Expungement and Sex Crimes
We’re all likely to make mistakes at some point in our lives. Unfortunately, if you’re charged for a crime you did or didn’t commit, you’ll be left with a permanent record that shows the entire world that you slipped up.
But the good news is that state laws do change every now and then. In Kentucky, for example, certain criminal convictions can be made to disappear. That’s right! You can make that minor crime you committed a while ago disappear with an expungement.
Of course, you can apply for an expungement on your own. However, it’s always best to hire one of our experienced criminal defense attorneys to get the job done correctly. They can help erase or seal your criminal record from the public, and, generally speaking, you won’t have to reveal that you were charged or found guilty of a crime.
What’s an Expungement?
An expungement is the erasing of a felony or misdemeanor charge and/or conviction on your record. If your case is dismissed or you’re found not guilty, this doesn’t mean that the charges will automatically disappear from your criminal record. The case and the evidence associated with it remain until you formally clear it through expungement.
An expungement will do away with the charges appearing on your criminal record. Without it, your charges can pop up during your job interview or promotion interview, when engaging in school activities like teaching or coaching, or in other situations.
In Kentucky, the type of case expunged determines the implication of an expungement. Generally speaking, you might be eligible for an expungement if:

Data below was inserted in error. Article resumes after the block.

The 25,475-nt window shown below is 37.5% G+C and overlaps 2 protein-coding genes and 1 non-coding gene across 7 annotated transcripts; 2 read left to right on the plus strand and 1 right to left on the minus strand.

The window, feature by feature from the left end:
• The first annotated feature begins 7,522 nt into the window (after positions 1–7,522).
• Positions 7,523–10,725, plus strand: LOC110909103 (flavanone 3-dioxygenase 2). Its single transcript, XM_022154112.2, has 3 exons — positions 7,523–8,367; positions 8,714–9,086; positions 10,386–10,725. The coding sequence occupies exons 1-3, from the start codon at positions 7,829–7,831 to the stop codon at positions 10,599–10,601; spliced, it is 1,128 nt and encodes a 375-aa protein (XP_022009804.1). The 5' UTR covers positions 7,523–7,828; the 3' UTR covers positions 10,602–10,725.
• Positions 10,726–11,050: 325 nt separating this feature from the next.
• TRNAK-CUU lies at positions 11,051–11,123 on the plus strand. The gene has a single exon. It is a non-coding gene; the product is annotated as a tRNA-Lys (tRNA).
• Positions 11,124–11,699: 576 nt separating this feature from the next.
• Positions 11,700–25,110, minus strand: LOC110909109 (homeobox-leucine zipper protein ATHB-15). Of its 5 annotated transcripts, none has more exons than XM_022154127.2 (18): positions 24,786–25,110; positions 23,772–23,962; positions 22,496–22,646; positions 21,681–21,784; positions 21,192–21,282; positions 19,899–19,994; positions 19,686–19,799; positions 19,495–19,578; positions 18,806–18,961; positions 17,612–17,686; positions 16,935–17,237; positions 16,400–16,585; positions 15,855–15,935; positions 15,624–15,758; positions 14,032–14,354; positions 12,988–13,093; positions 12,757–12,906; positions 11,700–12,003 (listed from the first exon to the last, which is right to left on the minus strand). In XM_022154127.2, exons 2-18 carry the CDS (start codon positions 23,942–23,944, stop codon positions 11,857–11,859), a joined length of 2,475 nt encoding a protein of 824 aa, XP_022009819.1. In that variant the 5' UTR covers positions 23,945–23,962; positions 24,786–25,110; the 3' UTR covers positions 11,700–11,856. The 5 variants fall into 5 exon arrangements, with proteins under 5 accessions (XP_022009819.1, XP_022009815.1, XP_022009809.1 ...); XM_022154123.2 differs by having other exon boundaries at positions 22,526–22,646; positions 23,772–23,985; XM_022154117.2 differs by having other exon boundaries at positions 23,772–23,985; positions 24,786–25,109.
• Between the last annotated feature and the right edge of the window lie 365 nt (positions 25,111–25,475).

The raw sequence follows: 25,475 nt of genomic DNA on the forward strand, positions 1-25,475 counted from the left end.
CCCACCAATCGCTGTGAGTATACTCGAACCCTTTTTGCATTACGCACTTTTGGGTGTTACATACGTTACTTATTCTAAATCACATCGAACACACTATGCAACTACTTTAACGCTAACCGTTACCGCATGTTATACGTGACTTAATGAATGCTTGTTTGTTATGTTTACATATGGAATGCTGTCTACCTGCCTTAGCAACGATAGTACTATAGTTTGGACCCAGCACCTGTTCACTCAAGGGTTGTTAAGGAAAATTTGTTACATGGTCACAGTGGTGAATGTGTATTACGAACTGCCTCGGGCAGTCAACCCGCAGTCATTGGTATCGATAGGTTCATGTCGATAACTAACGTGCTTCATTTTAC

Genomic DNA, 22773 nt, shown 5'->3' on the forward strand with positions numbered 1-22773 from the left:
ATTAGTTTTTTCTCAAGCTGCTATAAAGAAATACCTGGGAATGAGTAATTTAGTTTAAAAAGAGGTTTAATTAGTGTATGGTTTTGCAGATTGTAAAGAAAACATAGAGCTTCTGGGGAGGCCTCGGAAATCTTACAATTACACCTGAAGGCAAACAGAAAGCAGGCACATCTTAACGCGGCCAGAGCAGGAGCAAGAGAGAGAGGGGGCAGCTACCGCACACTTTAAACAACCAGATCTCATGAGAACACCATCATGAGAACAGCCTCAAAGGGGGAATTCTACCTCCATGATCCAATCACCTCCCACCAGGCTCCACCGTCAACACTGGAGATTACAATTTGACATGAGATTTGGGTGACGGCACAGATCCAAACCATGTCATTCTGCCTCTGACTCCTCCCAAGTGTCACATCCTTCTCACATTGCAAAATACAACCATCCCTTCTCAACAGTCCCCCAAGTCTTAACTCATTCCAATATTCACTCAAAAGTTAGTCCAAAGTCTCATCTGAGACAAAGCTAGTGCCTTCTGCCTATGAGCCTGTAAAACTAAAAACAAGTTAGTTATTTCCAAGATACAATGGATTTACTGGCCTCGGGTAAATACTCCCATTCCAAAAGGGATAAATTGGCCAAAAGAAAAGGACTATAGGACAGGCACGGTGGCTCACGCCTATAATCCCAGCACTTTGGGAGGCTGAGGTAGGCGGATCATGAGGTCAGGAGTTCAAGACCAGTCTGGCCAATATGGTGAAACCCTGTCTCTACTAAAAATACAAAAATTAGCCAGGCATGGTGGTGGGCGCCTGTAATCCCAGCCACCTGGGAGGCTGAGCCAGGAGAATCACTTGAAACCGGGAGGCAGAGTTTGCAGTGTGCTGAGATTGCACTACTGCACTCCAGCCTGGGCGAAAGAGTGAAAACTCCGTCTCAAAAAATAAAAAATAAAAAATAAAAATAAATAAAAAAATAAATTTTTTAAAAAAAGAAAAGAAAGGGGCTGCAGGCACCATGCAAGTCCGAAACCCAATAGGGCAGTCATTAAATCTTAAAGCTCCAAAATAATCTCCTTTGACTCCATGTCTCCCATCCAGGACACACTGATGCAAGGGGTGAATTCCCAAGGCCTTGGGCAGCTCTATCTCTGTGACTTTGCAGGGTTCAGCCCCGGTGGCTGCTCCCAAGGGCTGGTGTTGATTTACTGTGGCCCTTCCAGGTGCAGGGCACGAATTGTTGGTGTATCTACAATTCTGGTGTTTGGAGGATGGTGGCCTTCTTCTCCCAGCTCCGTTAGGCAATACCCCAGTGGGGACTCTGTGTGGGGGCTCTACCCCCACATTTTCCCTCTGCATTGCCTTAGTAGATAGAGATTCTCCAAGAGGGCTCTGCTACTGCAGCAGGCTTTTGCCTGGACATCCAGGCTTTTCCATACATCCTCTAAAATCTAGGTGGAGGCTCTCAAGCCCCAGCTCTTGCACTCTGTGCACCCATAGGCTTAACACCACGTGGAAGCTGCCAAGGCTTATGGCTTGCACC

- Your charge(s) were dismissed with prejudice.
- You do not have other charges pending at this time.
- If you pled guilty to a Class D felony, it is eligible to be expunged pursuant to KRS 431.073.
- At least five (5) years has passed since your probation period or sentence of imprisonment has ended.
- You have not been convicted of a sex crime.
- You have not been convicted of a crime involving a child.
Why Would One Seek an Expungement?
In Kentucky, getting an expungement is invaluable. An expungement effectively gets rid of your convictions, which can otherwise be revealed on official background checks done by the state. You can use them as defenses for future offenses. They’ll also let you deny a criminal conviction in your job applications. They can also help you secure obtaining approval to lease an apartment or rental home.
Most employers today carry out background checks. Many of them will disqualify applicants with convictions. Even a minor conviction such as a traffic infraction can put you at a serious disadvantage compared to someone without a criminal record.
Even mortgage officers and landlords now perform background checks. An old conviction might get in the way of your dream home or make you pay a higher interest rate.
With an expungement, however, you can regain your lost rights. A felony conviction will make you lose your right to hold public office, vote, have a firearm, or be a jury member. You can restore those rights with a felony expungement.
A domestic violence misdemeanor removes the right to own a gun for life. You can restore those rights with a misdemeanor expungement.